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Discussion Starter #1
First of all I shoulder the blame for not preventing this in the first place. Normally my boys will stay close to me or I will keep them buckled in a cart ot stroller or use a leash, but I will use today as an example. I have temporarily banned food in the van so I took my boys into Chick Fil A. They were angels. I was paying at the counter with my 4-month-old in a car seat and the 2 yo and 3 yo boys standing nearby. Without warning they shot out thhhe door and down the sidewalk and into the bushes near the back, completely ignoring my request for them to turn around and run back. I was scared and furious. I managed to contain my impulse to light their hides on fire and led them to the van where I proceed to express my feelings in more words than they cared to hear. They pretty much acted unresponsive.<br><br>
What is effective gentle discipline strategy to use in a situation like this or when one escapes to go hide in a clothing rack somewhere?
 

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I play 'red light green light' with my ds all the time, and now he is very good about stopping when I yell 'red light'.<br><br>
We have discussed that 'stopping at a red light' is a safety issue, just like when cars have to stop at lights.<br><br>
Another thing that I've done is taught him how to cross roads safely - look both ways, listen, and get the 'OK' from an adult or hold hands. So now he wont go in the road with out me no matter what. So at least I know if he runs around, he will stay on the sidewalk!
 

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I don't really think there is one, honestly. Now that you know they're capable of dashing away from you (AND OUT THE DOOR into a parking lot), you have to make sure they can't, either by using tethers or a stroller or carts. 2 and 3 is really young and they won't be able to resist the impulse, so it's up to you to create an environment where they can't do it.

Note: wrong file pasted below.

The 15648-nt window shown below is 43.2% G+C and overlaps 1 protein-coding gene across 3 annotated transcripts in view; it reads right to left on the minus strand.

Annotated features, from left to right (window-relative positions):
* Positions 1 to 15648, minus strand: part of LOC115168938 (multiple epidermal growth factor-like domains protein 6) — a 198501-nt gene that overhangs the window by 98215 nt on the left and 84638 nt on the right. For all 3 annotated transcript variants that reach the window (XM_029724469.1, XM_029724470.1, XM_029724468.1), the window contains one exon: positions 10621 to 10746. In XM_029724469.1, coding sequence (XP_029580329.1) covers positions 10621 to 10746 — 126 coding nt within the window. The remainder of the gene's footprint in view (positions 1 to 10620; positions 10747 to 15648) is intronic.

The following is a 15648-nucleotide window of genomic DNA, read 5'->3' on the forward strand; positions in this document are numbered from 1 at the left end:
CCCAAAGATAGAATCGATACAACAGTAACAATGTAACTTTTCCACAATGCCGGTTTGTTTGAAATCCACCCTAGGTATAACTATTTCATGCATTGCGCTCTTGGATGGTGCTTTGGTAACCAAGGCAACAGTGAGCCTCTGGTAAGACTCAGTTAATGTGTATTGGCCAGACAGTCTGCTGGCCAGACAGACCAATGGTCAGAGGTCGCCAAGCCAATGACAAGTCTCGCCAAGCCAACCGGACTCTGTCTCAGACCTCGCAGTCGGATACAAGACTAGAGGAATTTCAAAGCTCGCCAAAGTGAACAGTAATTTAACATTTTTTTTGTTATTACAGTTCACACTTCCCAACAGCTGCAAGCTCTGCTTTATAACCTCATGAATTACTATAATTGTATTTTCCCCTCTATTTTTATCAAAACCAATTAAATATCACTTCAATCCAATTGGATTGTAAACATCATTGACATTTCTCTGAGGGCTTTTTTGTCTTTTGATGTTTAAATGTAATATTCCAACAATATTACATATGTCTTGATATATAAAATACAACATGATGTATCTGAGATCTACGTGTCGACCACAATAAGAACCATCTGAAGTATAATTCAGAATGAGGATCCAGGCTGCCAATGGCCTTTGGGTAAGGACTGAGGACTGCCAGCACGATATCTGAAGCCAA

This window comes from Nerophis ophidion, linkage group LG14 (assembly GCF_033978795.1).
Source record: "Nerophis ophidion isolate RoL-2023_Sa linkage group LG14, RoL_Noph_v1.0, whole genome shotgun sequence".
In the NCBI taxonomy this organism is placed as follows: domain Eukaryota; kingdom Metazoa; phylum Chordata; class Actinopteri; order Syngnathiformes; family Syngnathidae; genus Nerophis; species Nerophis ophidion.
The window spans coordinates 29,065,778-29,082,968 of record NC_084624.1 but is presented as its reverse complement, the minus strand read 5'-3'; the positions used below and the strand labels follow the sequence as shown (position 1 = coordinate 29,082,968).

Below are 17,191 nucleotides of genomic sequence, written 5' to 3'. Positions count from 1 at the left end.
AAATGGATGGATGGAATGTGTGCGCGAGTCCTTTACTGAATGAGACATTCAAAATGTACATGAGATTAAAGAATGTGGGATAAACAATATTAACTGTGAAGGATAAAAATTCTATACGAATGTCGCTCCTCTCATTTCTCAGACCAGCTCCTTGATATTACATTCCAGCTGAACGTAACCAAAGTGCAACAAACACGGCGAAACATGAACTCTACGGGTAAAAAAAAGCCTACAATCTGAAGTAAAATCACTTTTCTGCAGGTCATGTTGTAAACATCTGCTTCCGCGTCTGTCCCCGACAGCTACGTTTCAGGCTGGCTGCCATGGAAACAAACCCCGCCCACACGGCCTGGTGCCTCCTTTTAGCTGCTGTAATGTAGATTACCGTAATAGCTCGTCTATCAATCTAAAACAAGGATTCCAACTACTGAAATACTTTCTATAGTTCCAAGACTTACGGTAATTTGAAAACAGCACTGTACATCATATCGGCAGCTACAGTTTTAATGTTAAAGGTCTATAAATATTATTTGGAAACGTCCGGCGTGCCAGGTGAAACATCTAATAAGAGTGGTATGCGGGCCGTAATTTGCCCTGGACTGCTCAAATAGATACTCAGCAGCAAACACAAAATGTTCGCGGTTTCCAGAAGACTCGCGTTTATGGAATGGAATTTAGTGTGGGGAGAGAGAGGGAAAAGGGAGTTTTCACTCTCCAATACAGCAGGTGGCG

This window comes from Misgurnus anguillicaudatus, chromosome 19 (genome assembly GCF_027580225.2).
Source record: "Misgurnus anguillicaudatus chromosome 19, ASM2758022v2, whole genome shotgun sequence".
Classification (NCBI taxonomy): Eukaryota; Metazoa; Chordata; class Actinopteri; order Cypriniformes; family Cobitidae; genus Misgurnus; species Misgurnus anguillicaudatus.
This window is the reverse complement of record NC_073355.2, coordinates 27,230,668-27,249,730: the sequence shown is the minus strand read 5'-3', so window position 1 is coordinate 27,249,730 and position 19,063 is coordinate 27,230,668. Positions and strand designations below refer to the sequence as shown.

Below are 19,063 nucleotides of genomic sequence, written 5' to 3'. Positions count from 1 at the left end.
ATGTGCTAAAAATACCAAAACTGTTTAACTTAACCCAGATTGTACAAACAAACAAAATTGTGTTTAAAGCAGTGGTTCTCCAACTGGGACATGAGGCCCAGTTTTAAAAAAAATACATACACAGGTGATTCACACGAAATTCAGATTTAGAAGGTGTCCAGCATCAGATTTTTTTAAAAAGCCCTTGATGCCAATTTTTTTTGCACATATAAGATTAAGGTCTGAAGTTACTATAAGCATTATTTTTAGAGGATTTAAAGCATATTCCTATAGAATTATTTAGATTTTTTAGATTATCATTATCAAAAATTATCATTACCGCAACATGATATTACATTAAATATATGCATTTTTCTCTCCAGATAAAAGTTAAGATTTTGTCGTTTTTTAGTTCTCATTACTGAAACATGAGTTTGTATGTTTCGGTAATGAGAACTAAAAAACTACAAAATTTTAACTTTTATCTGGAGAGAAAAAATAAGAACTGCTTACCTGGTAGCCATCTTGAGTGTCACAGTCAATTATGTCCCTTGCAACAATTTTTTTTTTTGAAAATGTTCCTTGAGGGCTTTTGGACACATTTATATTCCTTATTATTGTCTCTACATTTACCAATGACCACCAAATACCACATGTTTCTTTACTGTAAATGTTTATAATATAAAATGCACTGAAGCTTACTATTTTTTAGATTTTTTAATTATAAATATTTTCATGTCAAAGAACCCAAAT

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I think, that having proven that they will not just stay at your side...that the best option is a harness. My son loved his pony backpack harness....he always asked to wear it in the house and it was a godsend at the airport last year (at 2y2m). <a href="http://www4.shopping.com/xPO-The-Gold-Bug-Gold-Bug-2-in-1-Harness-Buddy-Horse" target="_blank">http://www4.shopping.com/xPO-The-Gol...ss-Buddy-Horse</a>
 

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Discussion Starter #5
Yeah, I think you guys are right. MY dh and I came to the same conclusion last night - we'll just have to keep their backpacks on in public. They actually like to wear them but I had hoped to reserve their use for places like the zoo because they think it's the greatest game to pull against them like a team of horses and they get so tangly, but its better than risking danger of traffic or heaven forbid an ill-indented person.
 

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I'm laughing at the image of them pulling like a team of horses. <img alt="" class="inlineimg" src="http://www.mothering.com/discussions/images/smilies/lol.gif" style="border:0px solid;" title="lol"><br><br>
I'm seconding Red Light/Green Light -- we do this when I hike with my 4 & 3 year old --- but I wanted to add that they didn't get really good at it until 3.5 -4 years old. My dd (3) still takes the 'red light' as a suggestion on occasion, so I invented "Purple Light!", which means "Start dancing!", which usually keeps them in one place until I can catch up and guide the next direction. <img alt="" class="inlineimg" src="http://www.mothering.com/discussions/images/smilies/orngtongue.gif" style="border:0px solid;" title="Stick Out Tongue"> Plus, it's fun to watch your kids break into dance rather than yell at them for not listening to you when you ask them to stop.<br><br>
At 3 and 2, I still did a lot of "containment devices" --- both kids in a shopping cart (grocery store), child in a high chair (restaurant), kids in a stroller cart (I shop at Kohl's because of this), or race car cart (again, I shop at Lowe's). I tend to patronize places which allow me to contain my kids for a few minutes while we shop. <img alt="" class="inlineimg" src="http://www.mothering.com/discussions/images/smilies/winky.gif" style="border:0px solid;" title="Wink"> It's not a perfect system -- and I'm probably losing some AP street cred with this admission -- but I haven't lost anyone yet.
 

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I was just about to make a post about this problem. My 3.5 yo does this too, and I am at a loss. <img alt="" class="inlineimg" src="http://www.mothering.com/discussions/images/smilies/greensad.gif" style="border:0px solid;" title="greensad"> It was fine when he was my only child, but now that I have a baby too, I juts can't physically keep up with him. It's hard.
 
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